Planting Your Florida Lawn

If you're starting from scratch, there are basically two ways to establish a new lawn: with seeds, or with existing grass (in the form of plugs or sod). While starting with seed is significantly less expensive, it can also be more difficult (especially if you're the impatient type). Laying sod, large "sheets" of grass, can give you an instant lawn, but it can be expensive. Your method will also depend on the type of turfgrass you choose, as some types can only be laid as seed, and others only as sod or plugs.

Preparing the Site

Preparing the landscape beforehand will make the process go more smoothly. If you’re moving into a new house, remove all construction debris, roots, and rocks from the site. If you’re replacing an existing lawn, you’ll need to treat the area with an herbicide first and remove the dead vegetation.

It’s important to have your soil tested, so that you’ll know the pH and nutrient levels. Your county Extension office can provide you with instructions and the materials to get you started. If necessary, you can add soil amendments and till them in. Finally, be sure the soil is evenly graded and slopes away from the house.

Starting a Lawn with Seed

Seeding is the easiest and cheapest way to establish a new lawn. The best time to seed warm-season grass in most parts of Florida is between April and July, permitting a full growing season before cold weather. Seeding your lawn can be much more cost effective than planting sod, but it depends on which turfgrass you select. Bahiagrass and Bermudagrass are the best choices if you want to start a lawn from seed.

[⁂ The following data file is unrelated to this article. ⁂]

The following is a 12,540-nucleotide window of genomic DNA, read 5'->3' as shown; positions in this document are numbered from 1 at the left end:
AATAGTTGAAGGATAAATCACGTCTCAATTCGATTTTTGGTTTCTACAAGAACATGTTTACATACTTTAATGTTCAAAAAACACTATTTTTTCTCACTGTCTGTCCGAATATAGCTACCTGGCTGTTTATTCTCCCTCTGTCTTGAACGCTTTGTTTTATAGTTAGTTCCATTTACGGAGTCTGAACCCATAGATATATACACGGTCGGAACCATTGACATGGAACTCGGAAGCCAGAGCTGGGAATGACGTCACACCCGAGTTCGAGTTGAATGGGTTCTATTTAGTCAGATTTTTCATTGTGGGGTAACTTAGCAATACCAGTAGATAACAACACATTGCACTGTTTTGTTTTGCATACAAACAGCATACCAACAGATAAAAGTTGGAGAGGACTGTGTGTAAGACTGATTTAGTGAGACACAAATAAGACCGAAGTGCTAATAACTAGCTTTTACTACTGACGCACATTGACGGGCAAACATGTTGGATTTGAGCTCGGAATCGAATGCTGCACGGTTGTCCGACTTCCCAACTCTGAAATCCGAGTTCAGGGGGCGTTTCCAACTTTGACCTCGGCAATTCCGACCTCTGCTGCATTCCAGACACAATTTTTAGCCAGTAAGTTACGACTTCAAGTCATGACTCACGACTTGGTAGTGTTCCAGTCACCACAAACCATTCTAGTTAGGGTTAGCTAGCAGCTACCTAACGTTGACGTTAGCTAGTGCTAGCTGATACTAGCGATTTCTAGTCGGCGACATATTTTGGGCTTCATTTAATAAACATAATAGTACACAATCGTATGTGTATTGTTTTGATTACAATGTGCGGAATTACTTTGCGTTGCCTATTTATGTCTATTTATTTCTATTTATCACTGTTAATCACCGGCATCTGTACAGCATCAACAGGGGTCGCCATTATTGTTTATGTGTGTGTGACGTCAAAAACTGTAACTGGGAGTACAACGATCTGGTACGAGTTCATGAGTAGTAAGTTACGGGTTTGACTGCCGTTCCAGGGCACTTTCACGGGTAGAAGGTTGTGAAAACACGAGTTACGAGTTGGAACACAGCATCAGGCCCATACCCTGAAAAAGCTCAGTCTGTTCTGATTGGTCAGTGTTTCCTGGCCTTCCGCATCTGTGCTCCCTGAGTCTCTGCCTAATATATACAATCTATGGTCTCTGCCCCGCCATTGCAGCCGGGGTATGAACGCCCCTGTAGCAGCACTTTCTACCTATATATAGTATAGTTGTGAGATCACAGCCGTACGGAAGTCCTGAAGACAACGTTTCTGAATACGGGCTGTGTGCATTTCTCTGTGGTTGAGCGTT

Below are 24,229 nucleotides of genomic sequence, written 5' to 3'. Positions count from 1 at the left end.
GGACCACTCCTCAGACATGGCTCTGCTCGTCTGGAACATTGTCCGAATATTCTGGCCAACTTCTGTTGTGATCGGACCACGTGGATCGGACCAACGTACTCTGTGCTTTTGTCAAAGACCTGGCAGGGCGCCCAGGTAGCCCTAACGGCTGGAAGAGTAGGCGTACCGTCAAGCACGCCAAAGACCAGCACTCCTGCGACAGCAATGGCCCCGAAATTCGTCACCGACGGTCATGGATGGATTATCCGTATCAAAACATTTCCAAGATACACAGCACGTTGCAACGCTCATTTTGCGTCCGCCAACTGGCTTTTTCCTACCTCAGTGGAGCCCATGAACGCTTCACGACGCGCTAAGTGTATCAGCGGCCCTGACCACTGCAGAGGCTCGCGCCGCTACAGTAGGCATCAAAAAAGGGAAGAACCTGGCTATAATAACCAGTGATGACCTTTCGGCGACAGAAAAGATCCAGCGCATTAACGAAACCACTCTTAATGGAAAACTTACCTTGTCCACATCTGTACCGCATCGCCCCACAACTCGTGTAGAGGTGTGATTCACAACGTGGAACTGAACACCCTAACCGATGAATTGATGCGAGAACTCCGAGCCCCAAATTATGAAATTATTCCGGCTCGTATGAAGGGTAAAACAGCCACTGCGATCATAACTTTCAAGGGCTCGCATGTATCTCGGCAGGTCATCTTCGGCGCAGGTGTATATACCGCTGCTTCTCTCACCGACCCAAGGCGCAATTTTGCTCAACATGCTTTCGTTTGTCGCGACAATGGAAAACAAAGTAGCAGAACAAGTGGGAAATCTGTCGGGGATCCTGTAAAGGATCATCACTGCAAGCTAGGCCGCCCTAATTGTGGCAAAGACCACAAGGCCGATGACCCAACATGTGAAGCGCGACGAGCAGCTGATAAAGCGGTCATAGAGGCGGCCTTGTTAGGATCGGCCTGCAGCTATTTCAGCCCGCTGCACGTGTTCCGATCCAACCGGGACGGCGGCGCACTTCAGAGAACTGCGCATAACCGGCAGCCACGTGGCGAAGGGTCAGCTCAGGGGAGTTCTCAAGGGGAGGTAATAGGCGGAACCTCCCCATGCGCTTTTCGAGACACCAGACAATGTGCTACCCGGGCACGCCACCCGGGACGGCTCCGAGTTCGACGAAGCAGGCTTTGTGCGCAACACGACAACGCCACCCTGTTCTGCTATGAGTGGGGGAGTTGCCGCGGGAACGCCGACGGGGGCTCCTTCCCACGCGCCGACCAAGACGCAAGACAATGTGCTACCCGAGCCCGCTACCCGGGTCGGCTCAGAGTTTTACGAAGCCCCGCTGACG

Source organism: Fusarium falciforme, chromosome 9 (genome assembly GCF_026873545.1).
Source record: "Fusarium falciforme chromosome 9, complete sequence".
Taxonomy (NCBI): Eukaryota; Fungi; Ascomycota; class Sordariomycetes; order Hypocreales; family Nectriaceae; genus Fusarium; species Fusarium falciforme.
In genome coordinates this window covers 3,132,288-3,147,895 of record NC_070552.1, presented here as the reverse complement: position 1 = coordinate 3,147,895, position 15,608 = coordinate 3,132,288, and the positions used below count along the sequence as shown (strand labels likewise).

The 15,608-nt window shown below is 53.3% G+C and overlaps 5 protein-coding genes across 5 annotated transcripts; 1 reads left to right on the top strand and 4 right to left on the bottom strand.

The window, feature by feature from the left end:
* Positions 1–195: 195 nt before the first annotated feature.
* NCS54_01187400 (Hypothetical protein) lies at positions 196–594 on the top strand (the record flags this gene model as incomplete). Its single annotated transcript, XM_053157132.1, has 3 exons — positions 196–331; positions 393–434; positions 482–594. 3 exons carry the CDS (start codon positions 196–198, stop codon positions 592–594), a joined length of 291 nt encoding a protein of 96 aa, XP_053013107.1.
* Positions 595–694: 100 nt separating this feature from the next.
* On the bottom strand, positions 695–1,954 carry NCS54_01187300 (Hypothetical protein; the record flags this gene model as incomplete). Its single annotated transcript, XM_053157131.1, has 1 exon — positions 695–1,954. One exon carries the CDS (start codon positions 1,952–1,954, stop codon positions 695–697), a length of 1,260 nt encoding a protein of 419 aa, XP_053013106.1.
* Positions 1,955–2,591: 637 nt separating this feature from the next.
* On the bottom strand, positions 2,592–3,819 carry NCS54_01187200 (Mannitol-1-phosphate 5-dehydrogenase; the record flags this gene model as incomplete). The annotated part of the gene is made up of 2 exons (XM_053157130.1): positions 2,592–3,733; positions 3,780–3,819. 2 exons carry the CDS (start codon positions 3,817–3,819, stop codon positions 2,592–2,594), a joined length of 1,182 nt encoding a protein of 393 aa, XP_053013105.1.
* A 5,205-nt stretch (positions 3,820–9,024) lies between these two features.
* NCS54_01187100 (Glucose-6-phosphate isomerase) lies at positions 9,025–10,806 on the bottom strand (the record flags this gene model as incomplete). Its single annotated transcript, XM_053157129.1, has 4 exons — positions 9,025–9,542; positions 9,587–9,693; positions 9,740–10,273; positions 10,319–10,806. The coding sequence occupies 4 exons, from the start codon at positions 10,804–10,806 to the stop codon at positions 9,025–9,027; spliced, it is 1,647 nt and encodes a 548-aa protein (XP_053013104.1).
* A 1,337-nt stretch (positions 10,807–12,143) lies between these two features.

For best results, the site needs to be prepared properly before planting. Make sure you choose high quality seed of a variety appropriate for your area and the site. Remove weeds and vegetation and loosen and level the soil. Work the seed into the soil and cover with sand or another product, such as hay. Seeding rates vary with most species and cultivars of grass. Keep newly seeded areas moist, and apply fertilizer only after the seed begins to grow.

Planting a Lawn with Plugs

Planting a lawn with plugs can be a less expensive alternative to sod, though it doesn't give the "instant lawn" that sod offers.

You can make your own plugs by cutting sod into two to four inch pieces. You can also buy separated plug trays of certain turfgrass varieties. These commercial plugs usually have well-developed root systems, and they're often planted with a special plugging tool.

Plant the plugs into prepared soil on six- to twelve-inch centers, taking care to bury the roots. The farther apart your plugs are, the longer they will take to fill in.

Keep plugs watered on a regular basis and don't mow until firmly rooted. This may take two weeks to a month or more in winter. Don't fertilize new plugs until they've grown together.

Planting a Lawn with Sod

Sodding can give you an "instant lawn," though it's costlier than seeding or plugging.

Start by clearing any debris from the site and leveling the soil. When your sod is delivered, check to see that it's healthy and problem free. Lay your sod within twenty-four hours of delivery, and lightly irrigate the soil just before you begin. Fit the squares tightly against one another in a staggered fashion, cutting them if needed.

Proper watering is essential for your new lawn's survival. Provide light but frequent waterings for the first two to three weeks, so that the soil stays moist but not overly wet. Once the sod is firmly rooted, you can taper off on watering.

Wait three to four weeks before you mow, and thirty to sixty days before you fertilize.

UF/IFAS Publications